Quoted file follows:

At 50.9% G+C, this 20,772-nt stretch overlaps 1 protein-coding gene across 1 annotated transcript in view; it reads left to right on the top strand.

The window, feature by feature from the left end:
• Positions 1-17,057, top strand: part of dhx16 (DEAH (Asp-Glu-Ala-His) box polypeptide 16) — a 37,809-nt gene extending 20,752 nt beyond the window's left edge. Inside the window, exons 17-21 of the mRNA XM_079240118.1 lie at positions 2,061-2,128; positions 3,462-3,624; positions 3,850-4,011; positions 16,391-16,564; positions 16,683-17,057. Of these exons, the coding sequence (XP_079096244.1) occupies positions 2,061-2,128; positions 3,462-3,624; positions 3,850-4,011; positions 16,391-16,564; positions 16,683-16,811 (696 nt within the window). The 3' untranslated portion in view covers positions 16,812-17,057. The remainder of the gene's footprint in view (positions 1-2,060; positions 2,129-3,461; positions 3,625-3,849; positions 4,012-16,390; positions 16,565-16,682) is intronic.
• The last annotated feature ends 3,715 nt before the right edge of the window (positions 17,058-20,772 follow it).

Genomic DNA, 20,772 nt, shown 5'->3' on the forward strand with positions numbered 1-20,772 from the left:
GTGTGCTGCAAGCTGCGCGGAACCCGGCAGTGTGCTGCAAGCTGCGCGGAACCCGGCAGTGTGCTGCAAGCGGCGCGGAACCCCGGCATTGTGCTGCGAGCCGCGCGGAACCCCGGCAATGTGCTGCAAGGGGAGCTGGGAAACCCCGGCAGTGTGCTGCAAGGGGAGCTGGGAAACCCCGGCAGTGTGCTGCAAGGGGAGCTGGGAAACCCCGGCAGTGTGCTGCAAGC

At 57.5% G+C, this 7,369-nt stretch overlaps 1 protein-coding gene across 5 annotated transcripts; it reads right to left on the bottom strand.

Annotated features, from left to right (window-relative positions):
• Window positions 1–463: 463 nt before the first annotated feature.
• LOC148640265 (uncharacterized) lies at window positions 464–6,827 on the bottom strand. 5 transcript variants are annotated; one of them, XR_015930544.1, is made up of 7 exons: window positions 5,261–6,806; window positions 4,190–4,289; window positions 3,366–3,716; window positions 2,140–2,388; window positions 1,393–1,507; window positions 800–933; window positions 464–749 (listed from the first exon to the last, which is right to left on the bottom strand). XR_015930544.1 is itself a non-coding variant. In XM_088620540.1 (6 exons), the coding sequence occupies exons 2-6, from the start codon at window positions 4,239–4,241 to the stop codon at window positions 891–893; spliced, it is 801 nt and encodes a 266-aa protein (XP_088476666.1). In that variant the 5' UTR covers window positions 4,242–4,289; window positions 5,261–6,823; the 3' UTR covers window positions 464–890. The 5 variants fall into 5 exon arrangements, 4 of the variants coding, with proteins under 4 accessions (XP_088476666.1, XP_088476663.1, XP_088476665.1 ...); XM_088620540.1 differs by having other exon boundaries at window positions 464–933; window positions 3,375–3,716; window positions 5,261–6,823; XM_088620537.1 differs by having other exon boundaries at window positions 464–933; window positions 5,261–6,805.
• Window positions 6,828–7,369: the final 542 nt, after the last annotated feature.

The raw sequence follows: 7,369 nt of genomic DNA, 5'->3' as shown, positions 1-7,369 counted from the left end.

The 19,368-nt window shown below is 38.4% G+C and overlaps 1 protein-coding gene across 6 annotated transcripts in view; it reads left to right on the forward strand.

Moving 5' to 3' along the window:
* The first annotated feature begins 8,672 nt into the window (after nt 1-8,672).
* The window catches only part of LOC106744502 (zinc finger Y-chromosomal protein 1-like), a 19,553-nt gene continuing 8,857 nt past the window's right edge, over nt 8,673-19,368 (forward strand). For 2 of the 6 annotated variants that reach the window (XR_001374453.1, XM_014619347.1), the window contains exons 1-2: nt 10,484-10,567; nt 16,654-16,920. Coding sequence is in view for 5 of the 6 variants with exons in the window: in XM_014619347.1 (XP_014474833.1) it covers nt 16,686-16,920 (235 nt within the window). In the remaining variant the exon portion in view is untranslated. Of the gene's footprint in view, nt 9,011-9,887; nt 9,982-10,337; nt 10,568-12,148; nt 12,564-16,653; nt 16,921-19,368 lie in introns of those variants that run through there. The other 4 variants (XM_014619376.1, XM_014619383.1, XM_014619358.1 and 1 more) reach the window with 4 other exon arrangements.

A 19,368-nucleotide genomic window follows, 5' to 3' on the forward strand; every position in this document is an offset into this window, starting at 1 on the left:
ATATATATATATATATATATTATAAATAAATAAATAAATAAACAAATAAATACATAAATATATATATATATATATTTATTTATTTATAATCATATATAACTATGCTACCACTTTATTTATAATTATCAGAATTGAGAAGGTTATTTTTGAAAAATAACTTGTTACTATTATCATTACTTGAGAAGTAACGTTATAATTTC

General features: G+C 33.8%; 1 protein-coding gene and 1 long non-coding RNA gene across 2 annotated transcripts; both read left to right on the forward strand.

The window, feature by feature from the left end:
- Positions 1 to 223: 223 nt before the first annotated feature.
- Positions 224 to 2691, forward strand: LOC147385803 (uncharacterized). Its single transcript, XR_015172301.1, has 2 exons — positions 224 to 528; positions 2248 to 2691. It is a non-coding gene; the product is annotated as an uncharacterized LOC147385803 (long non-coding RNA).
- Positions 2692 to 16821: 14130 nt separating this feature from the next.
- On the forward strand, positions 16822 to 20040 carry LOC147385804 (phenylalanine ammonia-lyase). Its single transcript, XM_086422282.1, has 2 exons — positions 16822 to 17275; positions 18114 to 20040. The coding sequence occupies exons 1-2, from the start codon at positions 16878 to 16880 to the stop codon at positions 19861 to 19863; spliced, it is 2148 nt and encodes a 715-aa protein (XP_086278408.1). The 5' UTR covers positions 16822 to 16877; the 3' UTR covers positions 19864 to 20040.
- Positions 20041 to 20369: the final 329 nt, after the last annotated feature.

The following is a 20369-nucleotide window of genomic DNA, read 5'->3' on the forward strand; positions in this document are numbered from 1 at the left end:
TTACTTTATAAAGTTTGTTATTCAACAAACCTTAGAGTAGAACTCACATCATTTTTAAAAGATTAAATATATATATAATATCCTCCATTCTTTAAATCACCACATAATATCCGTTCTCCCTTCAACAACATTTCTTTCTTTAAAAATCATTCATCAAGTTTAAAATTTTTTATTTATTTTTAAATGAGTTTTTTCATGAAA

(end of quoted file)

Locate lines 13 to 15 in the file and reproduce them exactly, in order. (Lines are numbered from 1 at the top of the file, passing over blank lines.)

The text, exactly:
The 19,368-nt window shown below is 38.4% G+C and overlaps 1 protein-coding gene across 6 annotated transcripts in view; it reads left to right on the forward strand.

Moving 5' to 3' along the window:
* The first annotated feature begins 8,672 nt into the window (after nt 1-8,672).